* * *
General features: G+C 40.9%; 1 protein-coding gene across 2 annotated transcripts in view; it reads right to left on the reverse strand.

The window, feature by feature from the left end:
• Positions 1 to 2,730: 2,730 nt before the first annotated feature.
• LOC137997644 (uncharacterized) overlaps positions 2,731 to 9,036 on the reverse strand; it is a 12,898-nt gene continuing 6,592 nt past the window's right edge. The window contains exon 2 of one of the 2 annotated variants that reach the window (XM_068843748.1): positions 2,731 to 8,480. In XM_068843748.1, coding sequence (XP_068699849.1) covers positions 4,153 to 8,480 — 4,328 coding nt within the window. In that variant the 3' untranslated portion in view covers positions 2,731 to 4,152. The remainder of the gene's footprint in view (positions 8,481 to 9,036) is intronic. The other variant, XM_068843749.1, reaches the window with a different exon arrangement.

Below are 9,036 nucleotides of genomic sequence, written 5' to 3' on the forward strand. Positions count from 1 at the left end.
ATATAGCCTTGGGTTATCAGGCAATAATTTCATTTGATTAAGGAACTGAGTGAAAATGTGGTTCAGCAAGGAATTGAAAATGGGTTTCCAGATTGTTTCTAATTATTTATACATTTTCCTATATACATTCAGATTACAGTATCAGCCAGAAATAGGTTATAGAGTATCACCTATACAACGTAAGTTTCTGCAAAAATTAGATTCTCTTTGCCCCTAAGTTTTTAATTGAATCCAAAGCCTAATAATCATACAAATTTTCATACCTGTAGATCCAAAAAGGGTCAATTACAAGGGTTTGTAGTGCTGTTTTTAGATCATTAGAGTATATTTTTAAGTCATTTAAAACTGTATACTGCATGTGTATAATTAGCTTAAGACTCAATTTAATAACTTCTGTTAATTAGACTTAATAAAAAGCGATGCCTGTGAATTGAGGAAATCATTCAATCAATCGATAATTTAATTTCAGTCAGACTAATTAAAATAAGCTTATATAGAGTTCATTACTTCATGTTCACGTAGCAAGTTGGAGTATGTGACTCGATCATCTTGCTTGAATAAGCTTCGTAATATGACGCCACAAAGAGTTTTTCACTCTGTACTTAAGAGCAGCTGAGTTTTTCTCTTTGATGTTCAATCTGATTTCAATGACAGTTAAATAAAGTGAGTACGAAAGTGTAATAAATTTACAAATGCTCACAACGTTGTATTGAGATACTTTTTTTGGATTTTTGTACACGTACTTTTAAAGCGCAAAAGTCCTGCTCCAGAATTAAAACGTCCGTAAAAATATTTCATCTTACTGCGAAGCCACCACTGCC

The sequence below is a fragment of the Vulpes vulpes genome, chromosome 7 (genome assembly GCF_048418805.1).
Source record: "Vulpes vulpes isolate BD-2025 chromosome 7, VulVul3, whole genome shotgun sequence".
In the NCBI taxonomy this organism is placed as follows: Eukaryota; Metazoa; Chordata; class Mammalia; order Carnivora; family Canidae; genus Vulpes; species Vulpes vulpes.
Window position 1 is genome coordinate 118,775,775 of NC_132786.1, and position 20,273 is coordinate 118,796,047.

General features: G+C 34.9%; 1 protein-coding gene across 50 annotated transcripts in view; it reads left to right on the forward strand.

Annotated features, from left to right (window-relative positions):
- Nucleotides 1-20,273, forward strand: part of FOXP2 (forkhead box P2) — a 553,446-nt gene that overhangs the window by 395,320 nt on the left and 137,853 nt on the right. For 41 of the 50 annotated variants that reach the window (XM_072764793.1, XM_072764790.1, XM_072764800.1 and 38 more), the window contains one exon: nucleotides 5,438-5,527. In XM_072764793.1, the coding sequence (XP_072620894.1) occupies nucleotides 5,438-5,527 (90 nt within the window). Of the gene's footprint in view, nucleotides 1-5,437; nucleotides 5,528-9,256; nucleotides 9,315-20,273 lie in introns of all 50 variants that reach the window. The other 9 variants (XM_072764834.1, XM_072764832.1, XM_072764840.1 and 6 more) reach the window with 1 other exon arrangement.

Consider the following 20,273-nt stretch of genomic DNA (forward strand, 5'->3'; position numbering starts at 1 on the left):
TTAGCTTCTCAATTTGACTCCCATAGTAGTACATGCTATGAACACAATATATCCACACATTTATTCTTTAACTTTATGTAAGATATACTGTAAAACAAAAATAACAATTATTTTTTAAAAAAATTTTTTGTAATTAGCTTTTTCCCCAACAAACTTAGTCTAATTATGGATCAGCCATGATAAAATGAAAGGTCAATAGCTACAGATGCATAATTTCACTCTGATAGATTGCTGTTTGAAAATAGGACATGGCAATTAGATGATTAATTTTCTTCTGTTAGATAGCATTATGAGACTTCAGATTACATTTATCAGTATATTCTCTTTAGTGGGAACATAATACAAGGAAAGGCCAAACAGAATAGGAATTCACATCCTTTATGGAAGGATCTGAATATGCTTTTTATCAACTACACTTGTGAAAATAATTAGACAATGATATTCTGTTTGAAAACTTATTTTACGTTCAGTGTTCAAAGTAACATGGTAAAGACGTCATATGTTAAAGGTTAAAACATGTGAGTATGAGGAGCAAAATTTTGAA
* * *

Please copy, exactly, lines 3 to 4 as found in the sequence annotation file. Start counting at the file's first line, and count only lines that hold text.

• Positions 1 to 2,730: 2,730 nt before the first annotated feature.
• LOC137997644 (uncharacterized) overlaps positions 2,731 to 9,036 on the reverse strand; it is a 12,898-nt gene continuing 6,592 nt past the window's right edge. The window contains exon 2 of one of the 2 annotated variants that reach the window (XM_068843748.1): positions 2,731 to 8,480. In XM_068843748.1, coding sequence (XP_068699849.1) covers positions 4,153 to 8,480 — 4,328 coding nt within the window. In that variant the 3' untranslated portion in view covers positions 2,731 to 4,152. The remainder of the gene's footprint in view (positions 8,481 to 9,036) is intronic. The other variant, XM_068843749.1, reaches the window with a different exon arrangement.